Yelp says it wants its "partners to be transparent."

By Mike Pomranz
August 20, 2019
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When it rains, it pours — and recently, Grubhub has been stuck in monsoon season. Granted, the Chicago-based delivery service is still a $5 billion company, one of America's two largest online ordering brands — though even that has included some disappointment as it has reportedly ceded the top to DoorDash. But the real trouble started when complaints began to arise over some fees Grubhub had been charging its partner restaurants: That led to a lawsuit and an invite to appear before the New York City Council. With even more eyes scrutinizing their business, more controversies began to emerge, leading Grubhub to announce a number of policy changes. And yet New York is still reportedly looking to further regulate delivery services.

Now, news of another small change for Grubhub has emerged, showing how sentiment is continuing to shift. As Nation's Restaurant News reports, Yelp — which partners with Grubhub — has begun specifically labeling which phone numbers on its site are "powered by Grubhub" — a subtle way of telling users when Grubhub may be taking a percentage of orders placed through a particular phone call. Previously, as Vice pointed out in a story a couple weeks ago, it wasn't clear which calls were going directly to restaurants and which were being routed through Grubhub's system.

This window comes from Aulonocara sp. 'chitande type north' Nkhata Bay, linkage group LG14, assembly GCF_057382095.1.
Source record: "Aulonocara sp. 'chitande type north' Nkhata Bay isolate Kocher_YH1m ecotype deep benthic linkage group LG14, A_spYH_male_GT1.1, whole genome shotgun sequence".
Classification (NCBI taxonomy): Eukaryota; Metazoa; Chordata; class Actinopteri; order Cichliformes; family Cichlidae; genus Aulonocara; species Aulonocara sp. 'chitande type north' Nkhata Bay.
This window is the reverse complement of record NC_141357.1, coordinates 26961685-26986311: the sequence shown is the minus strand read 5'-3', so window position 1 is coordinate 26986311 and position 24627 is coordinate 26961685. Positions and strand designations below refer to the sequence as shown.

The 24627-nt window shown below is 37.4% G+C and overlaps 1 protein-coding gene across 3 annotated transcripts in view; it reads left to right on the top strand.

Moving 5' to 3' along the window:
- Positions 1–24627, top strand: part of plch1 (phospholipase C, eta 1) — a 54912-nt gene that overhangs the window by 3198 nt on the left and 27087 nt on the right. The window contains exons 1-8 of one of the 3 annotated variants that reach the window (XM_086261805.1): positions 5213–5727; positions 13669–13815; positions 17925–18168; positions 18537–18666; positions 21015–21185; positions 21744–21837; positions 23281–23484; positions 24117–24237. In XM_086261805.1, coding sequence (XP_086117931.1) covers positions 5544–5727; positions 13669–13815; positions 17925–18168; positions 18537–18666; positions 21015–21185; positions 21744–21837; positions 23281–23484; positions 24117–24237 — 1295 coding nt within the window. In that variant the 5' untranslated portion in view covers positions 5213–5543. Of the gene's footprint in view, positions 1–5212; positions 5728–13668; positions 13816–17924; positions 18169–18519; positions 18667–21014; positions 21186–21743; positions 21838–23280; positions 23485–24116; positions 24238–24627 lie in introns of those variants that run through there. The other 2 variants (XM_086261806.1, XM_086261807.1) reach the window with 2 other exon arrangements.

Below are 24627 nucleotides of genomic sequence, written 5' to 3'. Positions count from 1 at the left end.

"While it is our understanding that the restaurants with Grubhub referral numbers have a marketing and customer acquisition agreement with Grubhub, which allows the company to utilize referral numbers on third party partner sites like Yelp, we've come to realize that not all restaurant owners understood these terms applied to Grubhub's integration with the Yelp app," Yelp explained according to Nation's Restaurant News. "We always ask our partners to be transparent and communicative with their customers and consumers alike and have continued to urge them to do so in this case."

The idea that a call is "powered by Grubhub" might not mean much to customers who simply think that an order is an order, but for restaurants, it can affect their bottom line: Calls routed by Grubhub can result in fees where calls made directly to the restaurant may not. Clearly, Grubhub offers a worthwhile service or restaurants wouldn't use them, but as restaurants, government officials, and even the public begin to better understand how these services operate, expect more questions to continue to arise. Or to put it another way: Grubhub doesn't appear to be out of the storm quite yet.

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